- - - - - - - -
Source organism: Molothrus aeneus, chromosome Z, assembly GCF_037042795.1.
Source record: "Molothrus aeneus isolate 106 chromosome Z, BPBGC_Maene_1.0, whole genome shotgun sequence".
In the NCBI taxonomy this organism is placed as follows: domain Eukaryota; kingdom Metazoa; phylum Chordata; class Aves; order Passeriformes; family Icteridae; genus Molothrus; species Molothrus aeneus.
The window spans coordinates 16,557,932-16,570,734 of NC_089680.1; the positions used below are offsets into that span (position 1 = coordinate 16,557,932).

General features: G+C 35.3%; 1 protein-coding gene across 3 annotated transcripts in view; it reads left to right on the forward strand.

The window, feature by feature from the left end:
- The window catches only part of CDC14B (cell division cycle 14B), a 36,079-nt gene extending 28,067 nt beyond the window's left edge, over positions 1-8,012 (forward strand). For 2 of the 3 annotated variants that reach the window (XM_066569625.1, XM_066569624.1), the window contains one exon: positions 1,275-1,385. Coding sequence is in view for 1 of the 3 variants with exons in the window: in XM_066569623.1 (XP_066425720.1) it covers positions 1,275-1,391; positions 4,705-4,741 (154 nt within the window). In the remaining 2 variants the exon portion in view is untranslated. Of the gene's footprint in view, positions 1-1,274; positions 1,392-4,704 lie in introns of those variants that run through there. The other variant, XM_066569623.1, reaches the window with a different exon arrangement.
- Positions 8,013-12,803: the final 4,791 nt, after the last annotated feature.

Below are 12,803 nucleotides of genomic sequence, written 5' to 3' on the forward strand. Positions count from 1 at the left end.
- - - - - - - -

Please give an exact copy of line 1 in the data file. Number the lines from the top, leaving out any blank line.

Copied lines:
Source organism: Molothrus aeneus, chromosome Z, assembly GCF_037042795.1.